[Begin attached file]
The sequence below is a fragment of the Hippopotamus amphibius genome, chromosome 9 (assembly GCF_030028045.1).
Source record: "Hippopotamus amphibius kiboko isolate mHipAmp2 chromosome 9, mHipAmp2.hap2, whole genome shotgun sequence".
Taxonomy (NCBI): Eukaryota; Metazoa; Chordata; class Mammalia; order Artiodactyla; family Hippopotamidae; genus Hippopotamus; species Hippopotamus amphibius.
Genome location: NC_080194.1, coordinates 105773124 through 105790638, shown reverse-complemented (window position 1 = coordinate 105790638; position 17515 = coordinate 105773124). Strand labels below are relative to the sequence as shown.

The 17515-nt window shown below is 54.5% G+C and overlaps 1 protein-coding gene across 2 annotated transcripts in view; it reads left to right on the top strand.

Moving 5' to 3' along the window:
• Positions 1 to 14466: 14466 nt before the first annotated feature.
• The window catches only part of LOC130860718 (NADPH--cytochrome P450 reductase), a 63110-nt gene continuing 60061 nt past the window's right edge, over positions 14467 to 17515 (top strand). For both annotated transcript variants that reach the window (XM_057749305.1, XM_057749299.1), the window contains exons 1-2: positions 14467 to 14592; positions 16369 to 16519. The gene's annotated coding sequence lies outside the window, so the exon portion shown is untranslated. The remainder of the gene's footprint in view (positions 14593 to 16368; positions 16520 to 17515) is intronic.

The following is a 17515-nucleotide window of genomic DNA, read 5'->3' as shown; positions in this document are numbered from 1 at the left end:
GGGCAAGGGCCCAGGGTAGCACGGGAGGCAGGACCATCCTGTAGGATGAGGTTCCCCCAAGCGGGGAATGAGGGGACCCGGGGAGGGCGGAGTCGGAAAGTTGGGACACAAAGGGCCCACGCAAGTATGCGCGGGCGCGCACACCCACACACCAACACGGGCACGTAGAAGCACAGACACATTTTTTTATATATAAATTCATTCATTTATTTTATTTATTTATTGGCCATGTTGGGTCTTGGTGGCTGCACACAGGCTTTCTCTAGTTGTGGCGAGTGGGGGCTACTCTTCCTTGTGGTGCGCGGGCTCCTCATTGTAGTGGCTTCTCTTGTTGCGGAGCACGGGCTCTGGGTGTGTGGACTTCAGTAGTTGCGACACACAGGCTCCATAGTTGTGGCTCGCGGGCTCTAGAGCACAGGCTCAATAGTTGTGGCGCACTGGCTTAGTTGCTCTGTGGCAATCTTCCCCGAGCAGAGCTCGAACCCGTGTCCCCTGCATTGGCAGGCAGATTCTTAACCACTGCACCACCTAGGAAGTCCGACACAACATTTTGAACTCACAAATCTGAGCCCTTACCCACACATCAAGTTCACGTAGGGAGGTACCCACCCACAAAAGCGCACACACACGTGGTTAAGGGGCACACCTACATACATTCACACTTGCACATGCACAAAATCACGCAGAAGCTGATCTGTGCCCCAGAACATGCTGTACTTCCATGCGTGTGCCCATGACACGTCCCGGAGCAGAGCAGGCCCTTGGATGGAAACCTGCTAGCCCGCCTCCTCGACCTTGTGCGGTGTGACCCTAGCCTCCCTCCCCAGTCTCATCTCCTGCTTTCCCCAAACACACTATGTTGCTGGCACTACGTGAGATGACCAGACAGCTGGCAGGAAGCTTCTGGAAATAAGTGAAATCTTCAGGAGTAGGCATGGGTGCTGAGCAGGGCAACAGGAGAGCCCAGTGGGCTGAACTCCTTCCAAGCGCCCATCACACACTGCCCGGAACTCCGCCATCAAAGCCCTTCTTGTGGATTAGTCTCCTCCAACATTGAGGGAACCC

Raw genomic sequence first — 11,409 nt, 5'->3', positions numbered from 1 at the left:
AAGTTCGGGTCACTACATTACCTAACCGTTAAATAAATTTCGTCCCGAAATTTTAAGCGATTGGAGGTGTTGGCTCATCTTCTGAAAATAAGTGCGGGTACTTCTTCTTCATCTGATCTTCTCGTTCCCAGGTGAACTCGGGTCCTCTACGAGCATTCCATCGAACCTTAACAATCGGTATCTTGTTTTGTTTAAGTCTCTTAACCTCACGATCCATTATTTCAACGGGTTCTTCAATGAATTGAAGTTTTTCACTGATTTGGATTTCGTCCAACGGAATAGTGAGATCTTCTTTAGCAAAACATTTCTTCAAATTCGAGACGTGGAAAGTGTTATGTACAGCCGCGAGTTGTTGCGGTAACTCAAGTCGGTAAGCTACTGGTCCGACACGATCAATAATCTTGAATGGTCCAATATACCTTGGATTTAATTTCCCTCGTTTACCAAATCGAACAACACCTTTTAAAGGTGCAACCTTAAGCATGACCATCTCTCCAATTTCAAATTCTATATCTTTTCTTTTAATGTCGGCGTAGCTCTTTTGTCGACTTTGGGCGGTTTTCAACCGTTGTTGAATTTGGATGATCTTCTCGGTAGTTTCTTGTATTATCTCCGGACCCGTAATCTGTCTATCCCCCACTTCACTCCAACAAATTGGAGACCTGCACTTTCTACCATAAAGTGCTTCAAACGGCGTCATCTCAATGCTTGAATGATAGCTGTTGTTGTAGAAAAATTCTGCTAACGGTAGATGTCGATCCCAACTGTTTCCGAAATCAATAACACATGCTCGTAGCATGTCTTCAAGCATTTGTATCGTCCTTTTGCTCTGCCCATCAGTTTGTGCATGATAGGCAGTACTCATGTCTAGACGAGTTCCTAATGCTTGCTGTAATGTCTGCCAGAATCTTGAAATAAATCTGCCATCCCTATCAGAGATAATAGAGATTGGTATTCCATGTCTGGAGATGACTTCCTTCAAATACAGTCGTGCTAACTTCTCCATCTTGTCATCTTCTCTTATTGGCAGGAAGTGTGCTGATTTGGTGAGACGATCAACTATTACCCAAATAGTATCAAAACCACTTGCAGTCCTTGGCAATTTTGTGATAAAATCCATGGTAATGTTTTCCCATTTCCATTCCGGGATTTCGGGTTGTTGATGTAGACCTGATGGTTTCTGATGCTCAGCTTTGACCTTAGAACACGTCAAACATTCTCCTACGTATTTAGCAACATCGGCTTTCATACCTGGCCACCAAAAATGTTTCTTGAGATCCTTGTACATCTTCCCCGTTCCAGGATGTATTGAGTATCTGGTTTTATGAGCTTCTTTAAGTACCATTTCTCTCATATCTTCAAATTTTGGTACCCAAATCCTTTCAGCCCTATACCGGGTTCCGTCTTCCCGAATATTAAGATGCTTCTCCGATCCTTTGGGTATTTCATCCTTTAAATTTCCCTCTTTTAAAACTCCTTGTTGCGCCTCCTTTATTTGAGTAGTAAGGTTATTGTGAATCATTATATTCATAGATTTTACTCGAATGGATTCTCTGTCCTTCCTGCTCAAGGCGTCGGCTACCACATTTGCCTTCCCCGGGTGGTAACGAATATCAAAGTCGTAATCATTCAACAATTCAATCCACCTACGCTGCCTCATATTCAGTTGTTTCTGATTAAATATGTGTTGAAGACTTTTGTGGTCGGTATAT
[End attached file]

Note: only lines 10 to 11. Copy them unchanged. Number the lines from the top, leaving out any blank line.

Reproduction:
GGGCAAGGGCCCAGGGTAGCACGGGAGGCAGGACCATCCTGTAGGATGAGGTTCCCCCAAGCGGGGAATGAGGGGACCCGGGGAGGGCGGAGTCGGAAAGTTGGGACACAAAGGGCCCACGCAAGTATGCGCGGGCGCGCACACCCACACACCAACACGGGCACGTAGAAGCACAGACACATTTTTTTATATATAAATTCATTCATTTATTTTATTTATTTATTGGCCATGTTGGGTCTTGGTGGCTGCACACAGGCTTTCTCTAGTTGTGGCGAGTGGGGGCTACTCTTCCTTGTGGTGCGCGGGCTCCTCATTGTAGTGGCTTCTCTTGTTGCGGAGCACGGGCTCTGGGTGTGTGGACTTCAGTAGTTGCGACACACAGGCTCCATAGTTGTGGCTCGCGGGCTCTAGAGCACAGGCTCAATAGTTGTGGCGCACTGGCTTAGTTGCTCTGTGGCAATCTTCCCCGAGCAGAGCTCGAACCCGTGTCCCCTGCATTGGCAGGCAGATTCTTAACCACTGCACCACCTAGGAAGTCCGACACAACATTTTGAACTCACAAATCTGAGCCCTTACCCACACATCAAGTTCACGTAGGGAGGTACCCACCCACAAAAGCGCACACACACGTGGTTAAGGGGCACACCTACATACATTCACACTTGCACATGCACAAAATCACGCAGAAGCTGATCTGTGCCCCAGAACATGCTGTACTTCCATGCGTGTGCCCATGACACGTCCCGGAGCAGAGCAGGCCCTTGGATGGAAACCTGCTAGCCCGCCTCCTCGACCTTGTGCGGTGTGACCCTAGCCTCCCTCCCCAGTCTCATCTCCTGCTTTCCCCAAACACACTATGTTGCTGGCACTACGTGAGATGACCAGACAGCTGGCAGGAAGCTTCTGGAAATAAGTGAAATCTTCAGGAGTAGGCATGGGTGCTGAGCAGGGCAACAGGAGAGCCCAGTGGGCTGAACTCCTTCCAAGCGCCCATCACACACTGCCCGGAACTCCGCCATCAAAGCCCTTCTTGTGGATTAGTCTCCTCCAACATTGAGGGAACCC

Raw genomic sequence first — 11,409 nt, 5'->3', positions numbered from 1 at the left: